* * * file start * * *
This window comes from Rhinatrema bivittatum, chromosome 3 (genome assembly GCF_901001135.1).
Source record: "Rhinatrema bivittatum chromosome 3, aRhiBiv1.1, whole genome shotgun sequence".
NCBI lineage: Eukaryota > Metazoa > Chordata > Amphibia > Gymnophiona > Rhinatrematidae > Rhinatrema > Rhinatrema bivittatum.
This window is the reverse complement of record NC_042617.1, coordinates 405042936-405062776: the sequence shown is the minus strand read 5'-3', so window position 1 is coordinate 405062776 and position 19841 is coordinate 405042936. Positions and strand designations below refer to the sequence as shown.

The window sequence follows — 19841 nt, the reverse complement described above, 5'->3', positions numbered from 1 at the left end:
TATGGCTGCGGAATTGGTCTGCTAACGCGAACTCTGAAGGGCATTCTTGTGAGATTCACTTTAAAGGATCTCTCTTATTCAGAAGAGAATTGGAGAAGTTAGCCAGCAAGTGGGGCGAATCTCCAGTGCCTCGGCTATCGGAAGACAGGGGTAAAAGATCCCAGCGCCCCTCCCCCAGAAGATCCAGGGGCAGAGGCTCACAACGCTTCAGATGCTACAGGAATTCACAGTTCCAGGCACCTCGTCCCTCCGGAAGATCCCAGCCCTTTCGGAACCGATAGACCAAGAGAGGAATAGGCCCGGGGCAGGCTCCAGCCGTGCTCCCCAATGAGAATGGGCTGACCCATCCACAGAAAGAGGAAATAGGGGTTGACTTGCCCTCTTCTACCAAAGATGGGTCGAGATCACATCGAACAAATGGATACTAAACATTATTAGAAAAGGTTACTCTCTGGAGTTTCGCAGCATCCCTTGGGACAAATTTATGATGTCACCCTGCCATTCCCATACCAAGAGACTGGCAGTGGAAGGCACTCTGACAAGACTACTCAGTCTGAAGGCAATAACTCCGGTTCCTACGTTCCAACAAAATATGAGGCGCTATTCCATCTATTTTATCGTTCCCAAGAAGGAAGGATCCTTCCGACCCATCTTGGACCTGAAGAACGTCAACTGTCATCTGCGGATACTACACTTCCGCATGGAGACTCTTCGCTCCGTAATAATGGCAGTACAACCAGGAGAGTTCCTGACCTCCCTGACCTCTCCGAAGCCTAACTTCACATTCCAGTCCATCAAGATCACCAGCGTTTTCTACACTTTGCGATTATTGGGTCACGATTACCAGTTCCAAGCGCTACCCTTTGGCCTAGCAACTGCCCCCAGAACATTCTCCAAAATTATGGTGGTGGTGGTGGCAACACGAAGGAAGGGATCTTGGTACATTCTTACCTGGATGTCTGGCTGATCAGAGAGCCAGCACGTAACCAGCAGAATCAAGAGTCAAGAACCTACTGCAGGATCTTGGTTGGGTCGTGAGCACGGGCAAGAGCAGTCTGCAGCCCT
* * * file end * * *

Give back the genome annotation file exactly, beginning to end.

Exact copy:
This window comes from Rhinatrema bivittatum, chromosome 3 (genome assembly GCF_901001135.1).
Source record: "Rhinatrema bivittatum chromosome 3, aRhiBiv1.1, whole genome shotgun sequence".
NCBI lineage: Eukaryota > Metazoa > Chordata > Amphibia > Gymnophiona > Rhinatrematidae > Rhinatrema > Rhinatrema bivittatum.
This window is the reverse complement of record NC_042617.1, coordinates 405042936-405062776: the sequence shown is the minus strand read 5'-3', so window position 1 is coordinate 405062776 and position 19841 is coordinate 405042936. Positions and strand designations below refer to the sequence as shown.

The window sequence follows — 19841 nt, the reverse complement described above, 5'->3', positions numbered from 1 at the left end:
TATGGCTGCGGAATTGGTCTGCTAACGCGAACTCTGAAGGGCATTCTTGTGAGATTCACTTTAAAGGATCTCTCTTATTCAGAAGAGAATTGGAGAAGTTAGCCAGCAAGTGGGGCGAATCTCCAGTGCCTCGGCTATCGGAAGACAGGGGTAAAAGATCCCAGCGCCCCTCCCCCAGAAGATCCAGGGGCAGAGGCTCACAACGCTTCAGATGCTACAGGAATTCACAGTTCCAGGCACCTCGTCCCTCCGGAAGATCCCAGCCCTTTCGGAACCGATAGACCAAGAGAGGAATAGGCCCGGGGCAGGCTCCAGCCGTGCTCCCCAATGAGAATGGGCTGACCCATCCACAGAAAGAGGAAATAGGGGTTGACTTGCCCTCTTCTACCAAAGATGGGTCGAGATCACATCGAACAAATGGATACTAAACATTATTAGAAAAGGTTACTCTCTGGAGTTTCGCAGCATCCCTTGGGACAAATTTATGATGTCACCCTGCCATTCCCATACCAAGAGACTGGCAGTGGAAGGCACTCTGACAAGACTACTCAGTCTGAAGGCAATAACTCCGGTTCCTACGTTCCAACAAAATATGAGGCGCTATTCCATCTATTTTATCGTTCCCAAGAAGGAAGGATCCTTCCGACCCATCTTGGACCTGAAGAACGTCAACTGTCATCTGCGGATACTACACTTCCGCATGGAGACTCTTCGCTCCGTAATAATGGCAGTACAACCAGGAGAGTTCCTGACCTCCCTGACCTCTCCGAAGCCTAACTTCACATTCCAGTCCATCAAGATCACCAGCGTTTTCTACACTTTGCGATTATTGGGTCACGATTACCAGTTCCAAGCGCTACCCTTTGGCCTAGCAACTGCCCCCAGAACATTCTCCAAAATTATGGTGGTGGTGGTGGCAACACGAAGGAAGGGATCTTGGTACATTCTTACCTGGATGTCTGGCTGATCAGAGAGCCAGCACGTAACCAGCAGAATCAAGAGTCAAGAACCTACTGCAGGATCTTGGTTGGGTCGTGAGCACGGGCAAGAGCAGTCTGCAGCCCT